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It seems like there is no practical way to verify the full integrity path of precompiled and packaged software? I can check the downloaded package itself by hashes, but I have no verification if the compiled binaries really represent the public source code?

Is there not even a theoretical solution for this problem? In the best case a way that could be automated?

Maybe decompile it and compare the output or hashes of it with something the software provider offers?

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I found this nice post: blogs.kde.org/2013/06/19/really-source-code-software So maybe if the distributors take more care for deterministic compilation, once there could be a crowd sourced mechanism maybe? –  flori Jul 5 '13 at 16:18
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up vote 20 down vote accepted

Compilation is a mostly one-way operation, and it is not deterministic, at least not in a robust way.

You could recompile the source code and see if it yields the same binary. However, the exact binary can vary depending on a lot of parameters, including the compilation options and the exact version of the used compiler. Moreover, some compilers embed some "comments" in binary files, comments which usually include the compiler version but also may include the "build number" (if such a number is maintained) and, possibly, the build date and time -- in that case, you will not get the same binary, not down to the last byte. If you want to see if you got the "same" binary, you may thus have to first strip them of such comments (the Unix strip command may be useful).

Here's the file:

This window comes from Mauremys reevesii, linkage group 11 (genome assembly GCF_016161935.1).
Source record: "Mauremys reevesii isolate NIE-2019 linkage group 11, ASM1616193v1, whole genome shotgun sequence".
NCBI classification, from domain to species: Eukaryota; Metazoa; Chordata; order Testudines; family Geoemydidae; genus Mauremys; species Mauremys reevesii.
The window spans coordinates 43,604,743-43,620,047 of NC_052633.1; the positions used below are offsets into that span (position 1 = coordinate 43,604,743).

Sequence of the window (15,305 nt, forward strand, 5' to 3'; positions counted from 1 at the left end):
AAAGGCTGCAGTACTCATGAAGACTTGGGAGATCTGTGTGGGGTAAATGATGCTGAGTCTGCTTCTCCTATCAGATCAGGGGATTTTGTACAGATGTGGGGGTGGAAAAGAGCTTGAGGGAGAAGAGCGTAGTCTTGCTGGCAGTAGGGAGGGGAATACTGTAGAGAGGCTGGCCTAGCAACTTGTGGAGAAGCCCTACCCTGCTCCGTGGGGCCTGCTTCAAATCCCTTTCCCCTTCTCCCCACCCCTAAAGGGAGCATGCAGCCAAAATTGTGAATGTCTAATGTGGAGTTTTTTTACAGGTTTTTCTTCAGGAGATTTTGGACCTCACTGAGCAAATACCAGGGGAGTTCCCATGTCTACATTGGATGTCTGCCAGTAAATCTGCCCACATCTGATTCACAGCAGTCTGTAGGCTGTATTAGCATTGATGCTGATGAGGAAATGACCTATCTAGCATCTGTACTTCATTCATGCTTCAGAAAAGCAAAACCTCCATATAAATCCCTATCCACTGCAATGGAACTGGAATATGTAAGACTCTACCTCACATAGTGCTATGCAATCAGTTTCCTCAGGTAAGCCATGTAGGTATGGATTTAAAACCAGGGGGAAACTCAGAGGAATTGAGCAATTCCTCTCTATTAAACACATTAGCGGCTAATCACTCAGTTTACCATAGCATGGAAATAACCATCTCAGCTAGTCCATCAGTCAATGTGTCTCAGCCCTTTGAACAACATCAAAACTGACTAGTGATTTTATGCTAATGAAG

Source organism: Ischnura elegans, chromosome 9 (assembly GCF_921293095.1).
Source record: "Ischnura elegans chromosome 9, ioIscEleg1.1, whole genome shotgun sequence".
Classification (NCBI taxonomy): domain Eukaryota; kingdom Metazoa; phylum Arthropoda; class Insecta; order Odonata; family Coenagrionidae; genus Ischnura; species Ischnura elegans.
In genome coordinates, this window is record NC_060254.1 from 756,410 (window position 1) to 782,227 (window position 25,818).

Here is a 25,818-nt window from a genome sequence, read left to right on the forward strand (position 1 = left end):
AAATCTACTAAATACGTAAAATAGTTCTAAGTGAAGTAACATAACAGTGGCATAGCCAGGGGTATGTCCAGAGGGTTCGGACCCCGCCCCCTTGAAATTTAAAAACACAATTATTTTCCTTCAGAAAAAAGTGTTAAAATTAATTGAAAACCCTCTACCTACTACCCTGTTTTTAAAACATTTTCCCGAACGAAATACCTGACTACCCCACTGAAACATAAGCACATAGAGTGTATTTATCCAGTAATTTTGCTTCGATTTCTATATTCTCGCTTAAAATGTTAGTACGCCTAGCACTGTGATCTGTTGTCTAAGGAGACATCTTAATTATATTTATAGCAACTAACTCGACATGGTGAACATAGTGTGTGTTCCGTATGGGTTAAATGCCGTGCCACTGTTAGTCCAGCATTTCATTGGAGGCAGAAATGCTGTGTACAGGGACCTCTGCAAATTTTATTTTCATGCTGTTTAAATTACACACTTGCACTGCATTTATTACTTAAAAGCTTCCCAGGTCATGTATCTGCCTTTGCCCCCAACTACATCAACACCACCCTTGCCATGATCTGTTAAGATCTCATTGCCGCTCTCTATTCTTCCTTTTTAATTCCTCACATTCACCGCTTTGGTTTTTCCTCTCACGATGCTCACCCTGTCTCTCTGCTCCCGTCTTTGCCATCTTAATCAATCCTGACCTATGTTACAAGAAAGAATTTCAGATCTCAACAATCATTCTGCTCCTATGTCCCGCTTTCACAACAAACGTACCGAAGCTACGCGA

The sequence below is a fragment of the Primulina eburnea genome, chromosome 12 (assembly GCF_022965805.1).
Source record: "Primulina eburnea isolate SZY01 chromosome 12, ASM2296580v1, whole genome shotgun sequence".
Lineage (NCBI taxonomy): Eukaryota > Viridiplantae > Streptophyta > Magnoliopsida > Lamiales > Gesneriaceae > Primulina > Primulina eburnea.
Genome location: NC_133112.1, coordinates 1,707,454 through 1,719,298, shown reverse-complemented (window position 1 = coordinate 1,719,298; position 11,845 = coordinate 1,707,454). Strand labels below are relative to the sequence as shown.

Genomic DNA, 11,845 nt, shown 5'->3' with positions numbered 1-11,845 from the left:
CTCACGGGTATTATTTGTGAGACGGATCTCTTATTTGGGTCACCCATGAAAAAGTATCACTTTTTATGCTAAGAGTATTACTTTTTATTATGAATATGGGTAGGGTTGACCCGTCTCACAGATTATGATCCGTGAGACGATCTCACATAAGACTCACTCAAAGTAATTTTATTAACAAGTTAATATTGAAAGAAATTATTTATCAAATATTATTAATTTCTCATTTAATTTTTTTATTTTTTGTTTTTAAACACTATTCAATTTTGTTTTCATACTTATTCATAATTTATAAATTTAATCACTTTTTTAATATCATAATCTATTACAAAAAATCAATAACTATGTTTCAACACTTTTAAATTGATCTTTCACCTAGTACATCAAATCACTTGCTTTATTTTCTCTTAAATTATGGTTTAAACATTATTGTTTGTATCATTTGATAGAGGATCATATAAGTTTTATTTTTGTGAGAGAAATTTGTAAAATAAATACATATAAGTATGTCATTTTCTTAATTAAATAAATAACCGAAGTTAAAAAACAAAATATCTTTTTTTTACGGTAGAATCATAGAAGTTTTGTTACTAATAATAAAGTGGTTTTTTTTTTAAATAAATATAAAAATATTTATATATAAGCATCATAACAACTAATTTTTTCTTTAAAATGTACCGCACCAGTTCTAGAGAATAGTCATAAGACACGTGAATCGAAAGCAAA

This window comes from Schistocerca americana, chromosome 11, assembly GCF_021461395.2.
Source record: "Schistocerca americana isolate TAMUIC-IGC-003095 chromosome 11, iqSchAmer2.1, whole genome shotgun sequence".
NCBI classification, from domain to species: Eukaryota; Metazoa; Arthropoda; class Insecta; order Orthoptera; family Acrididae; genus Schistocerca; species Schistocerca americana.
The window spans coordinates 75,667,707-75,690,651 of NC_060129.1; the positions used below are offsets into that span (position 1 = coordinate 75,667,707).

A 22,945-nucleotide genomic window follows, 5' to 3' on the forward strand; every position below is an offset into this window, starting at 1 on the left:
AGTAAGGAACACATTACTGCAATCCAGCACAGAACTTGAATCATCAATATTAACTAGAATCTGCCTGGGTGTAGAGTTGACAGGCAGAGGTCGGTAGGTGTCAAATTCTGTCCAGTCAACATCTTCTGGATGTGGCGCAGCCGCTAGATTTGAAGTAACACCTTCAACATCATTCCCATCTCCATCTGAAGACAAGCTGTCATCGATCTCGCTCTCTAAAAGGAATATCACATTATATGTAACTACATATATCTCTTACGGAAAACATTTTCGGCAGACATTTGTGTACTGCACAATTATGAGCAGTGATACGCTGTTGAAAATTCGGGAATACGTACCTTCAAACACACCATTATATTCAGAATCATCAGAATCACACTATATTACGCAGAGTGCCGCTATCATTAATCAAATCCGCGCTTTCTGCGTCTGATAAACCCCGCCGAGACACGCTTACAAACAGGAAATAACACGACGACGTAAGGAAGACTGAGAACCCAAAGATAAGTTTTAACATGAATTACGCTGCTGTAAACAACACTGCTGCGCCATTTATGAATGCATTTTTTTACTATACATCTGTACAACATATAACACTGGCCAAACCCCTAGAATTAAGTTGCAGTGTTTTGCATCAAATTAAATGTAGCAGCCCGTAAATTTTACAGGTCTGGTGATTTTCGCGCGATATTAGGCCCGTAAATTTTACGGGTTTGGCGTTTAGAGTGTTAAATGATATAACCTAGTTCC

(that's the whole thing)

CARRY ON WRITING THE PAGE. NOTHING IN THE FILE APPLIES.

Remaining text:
Strictly speaking, compilation could be randomized; since generating optimal code is a hard problem, some compilers employ randomized algorithms which, heuristically, are good on average. Such a compiler could generate a distinct binary each time. Since such behaviour makes debugging much harder, many compilers who indulge in heuristic algorithms will still try to be reproducible (i.e. they will get their randomness from a PRNG seeded with a specific, configurable value).


There is a much simpler solution: if you have the source code and can recompile it, then just use the output of your recompilation.

Of course, this does not completely solves the problem of trust; it just moves it around. When compiling from source:

  • you have to trust that the source code does not contain backdoors;
  • you have to trust the compiler itself for not playing nasty tricks on you.

At least, source code is nominally readable by humans (that's the point of source code), so you could perform some analysis of the code by reading it (or having it read by some specialist that you trust). There is no known way to make sure that a given piece of code does not contain any backdoor or vulnerability (otherwise, this would mean that we known how to produce bug-free code); however, it is much harder to conceal a backdoor in source code than in a compiled binary.

As for the compiler, see this very classic article.

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The "simpler solution" has the problem that compiling from source might help you, but it won't catch an attacker who uses the pre-compiled binaries infecting the other 99% of users. –  CodesInChaos Jul 5 '13 at 13:22
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For understanding how difficult analysis of source code is, see the Underhanded C Competition. –  Ladadadada Jul 5 '13 at 13:40
    
A small addition to this nice answer: In practice it is not so difficult to circumvent trusting binaries. At least for Linux there are quite a few distributions available that are completely based on source code, e.g. Gentoo and Linux from Scratch. Of course all other issues remain as you pointed out. –  Alexander Jul 5 '13 at 15:52
    
@CodesInChaos That is why I like to have an automation. –  flori Jul 5 '13 at 15:54
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